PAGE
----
“Why do you have to die to let go?”
Brainstorm, 1983 (Christopher Walken), MGM/UA
Where does our yearning for technology originate? Is it the most foolish form of narcissism; the desire to create “artificial” life to earn god-like stature in the pantheon of universal nature? Where does virtual reality fit? Is that our fatal flaw as humans? That, rather than experience life through the natural receptors of our eyes we, instead, want to replicate reality through the circuitry of a computer’s architecture? As Brainstorm opens, scientist Christopher Walken samples a technology that allows him to experience the reactions of another. In this case, a goofy co-worker who tries a piece of steak with marshmallow sauce and a cherry on top. As a gag, he substitutes his interface for that of a chimp, which nearly fries Walken’s brain, but the test is successful. It’s a wonderful moment that also points to the inherent dangers of going down rabbit holes, or in this case, up jungle vines. It’s interesting to me the connection to primates, as I tend to view our human relationship with computers comparable to lower primates and their relationship to us.
Removed from the movie’s staggering science, we plunge into Walken’s strained relationship with his wife, Karen (Natalie Wood, in her final role). It’s never clear to me why they are separated, other than the requisite work-obsessed husband who doesn’t give enough of his soul to his marriage, or that Wood, while initially a warm person, is emotionally distant from her husband. Meanwhile, aforementioned rag-a-muffin/science dork prankster Gordy has the most fun, working flight simulators, riding horses and driving race cars all while recording the experiences for the software. Karen works out the marketing for the device. Her problem is to make the unit much smaller than it presently is (basically a motorcycle helmet with a lot of circuitry attached). She convinces Walken to reduce the circuitry so that it can be worn in something similar to a bicycle helmet. The applications of this device are off-the-wall. Machiavellian CEO of their firm, Alex (Cliff Robertson) is blown away by the system and immediately sees dollar signs. Walken and colleague Louise Fletcher are understandably worried about long-term effects on the brain and other consequences.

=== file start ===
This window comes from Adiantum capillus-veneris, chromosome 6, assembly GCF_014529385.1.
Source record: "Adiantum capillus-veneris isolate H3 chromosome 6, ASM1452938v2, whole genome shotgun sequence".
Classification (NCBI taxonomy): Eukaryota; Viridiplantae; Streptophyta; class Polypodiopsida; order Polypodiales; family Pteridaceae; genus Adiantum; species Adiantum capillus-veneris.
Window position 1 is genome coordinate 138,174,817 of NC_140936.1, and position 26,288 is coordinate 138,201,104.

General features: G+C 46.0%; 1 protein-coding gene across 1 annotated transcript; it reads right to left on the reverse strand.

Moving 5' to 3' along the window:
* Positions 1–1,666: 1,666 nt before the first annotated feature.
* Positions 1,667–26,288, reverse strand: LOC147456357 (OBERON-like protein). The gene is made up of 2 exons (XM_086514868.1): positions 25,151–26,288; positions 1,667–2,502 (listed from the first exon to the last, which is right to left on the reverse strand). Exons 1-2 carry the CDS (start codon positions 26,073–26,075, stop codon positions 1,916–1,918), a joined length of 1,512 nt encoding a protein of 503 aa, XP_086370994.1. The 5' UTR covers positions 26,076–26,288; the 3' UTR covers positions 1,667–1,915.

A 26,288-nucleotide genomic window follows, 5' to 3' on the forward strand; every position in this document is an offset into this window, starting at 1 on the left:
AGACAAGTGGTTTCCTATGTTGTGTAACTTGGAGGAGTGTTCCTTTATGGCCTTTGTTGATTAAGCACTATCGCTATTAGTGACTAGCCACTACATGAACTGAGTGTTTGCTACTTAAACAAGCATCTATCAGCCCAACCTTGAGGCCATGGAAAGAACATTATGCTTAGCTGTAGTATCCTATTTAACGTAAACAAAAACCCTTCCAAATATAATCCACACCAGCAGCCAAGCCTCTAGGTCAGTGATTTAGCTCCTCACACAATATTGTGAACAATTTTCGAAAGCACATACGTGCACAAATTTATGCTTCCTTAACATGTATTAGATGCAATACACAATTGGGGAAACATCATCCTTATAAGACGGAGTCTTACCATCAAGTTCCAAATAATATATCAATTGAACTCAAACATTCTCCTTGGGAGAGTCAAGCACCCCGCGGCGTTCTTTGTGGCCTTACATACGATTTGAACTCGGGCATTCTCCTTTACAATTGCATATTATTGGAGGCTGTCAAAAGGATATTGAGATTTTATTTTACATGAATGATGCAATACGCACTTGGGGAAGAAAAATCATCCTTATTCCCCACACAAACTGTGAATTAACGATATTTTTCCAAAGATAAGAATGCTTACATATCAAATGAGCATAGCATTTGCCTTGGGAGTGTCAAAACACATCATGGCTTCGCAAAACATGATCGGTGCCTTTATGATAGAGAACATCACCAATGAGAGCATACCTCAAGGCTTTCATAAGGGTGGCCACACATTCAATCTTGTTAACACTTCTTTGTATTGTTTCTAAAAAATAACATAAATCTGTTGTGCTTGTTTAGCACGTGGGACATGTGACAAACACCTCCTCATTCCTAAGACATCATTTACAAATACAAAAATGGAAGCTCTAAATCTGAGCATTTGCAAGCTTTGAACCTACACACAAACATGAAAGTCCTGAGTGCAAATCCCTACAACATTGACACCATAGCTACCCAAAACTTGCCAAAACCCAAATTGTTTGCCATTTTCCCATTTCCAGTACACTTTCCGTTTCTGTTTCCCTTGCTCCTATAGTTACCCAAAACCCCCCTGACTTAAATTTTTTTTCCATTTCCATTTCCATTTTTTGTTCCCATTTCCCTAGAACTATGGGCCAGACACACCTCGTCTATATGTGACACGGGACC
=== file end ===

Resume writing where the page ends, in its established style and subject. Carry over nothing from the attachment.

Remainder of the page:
Let’s go back to the fatal flaw. Why do we put so much time and work into replicating and simulating life experiences rather than enjoying them on our terms? I understand practical applications. The movie takes pains to explain that the Military would love to get their hands on the technology, but there’s also the obvious “harmless” application: games. Unfortunately, as the movie pre-dates virtual reality technology being made today, it also makes recent attempts by Google and Microsoft look primitive by comparison. While somewhat cost-prohibitive right now, I can see a future where everyone will wear devices like these on their heads, perhaps experiencing simulated “life” while simultaneously engaging in the more mundane aspects of their real lives. Maybe parachuting into an active volcano while grabbing a carton of milk at the supermarket? Our friend, Gordy, produces the virtual reality equivalent of a “sex tape,” which he proffers to a co-worker, who then goes into what I can only call an orgasm-induced state of catatonia. If computers are perfect, yet imperfect man creates perfect computers, then computers aren’t really perfect, are they? Doy.
In the muddle of Walken and Wood’s domestic troubles, there was the very interesting (and disturbing) idea that feelings could be recorded along with the sight stimulation. I don’t think we ever go further than that, except to finally see that we, as humans, can become irredeemably lost in our thoughts and feelings, and that the computer will never know when to stop destroying us with our fears. There’s a lot to admire in Brainstorm, but the movie feels oddly cold, lacking the true human connection we need from Wood and Walken; the best scenes are when Wood relives their courtship and marriage, and the couple reconcile as she sings a song to him under a bed-sheet. It’s such a beautiful (and sad) moment, you wish there were more scenes like these. MGM and director Douglas Trumbull swore up-and-down all of Wood’s scenes were shot before her untimely death, but she feels like a ghost in this movie. Walken, with his unusual mannerisms, makes for an interesting protagonist. You never know what he’s thinking. Fletcher is exceptional and was robbed of an Academy Award nomination. Her death scene is spectacular. As she dies of a heart attack, she records her experiences on the virtual reality software. Brainstorm could’ve been an incredible movie with a little more heart.
Our first cable box was a non-descript metal contraption with a rotary dial and unlimited potential (with no brand name – weird). We flipped it on, and the first thing we noticed was that the reception was crystal-clear; no ghosting, no snow, no fuzzy images. We had the premium package: HBO, Cinemax, The Movie Channel, MTV, Nickelodeon, CNN, The Disney Channel, and the local network affiliates. About $25-$30 a month. Each week (and sometimes twice a week!), “Vintage Cable Box” explores the wonderful world of premium Cable TV of the early eighties.
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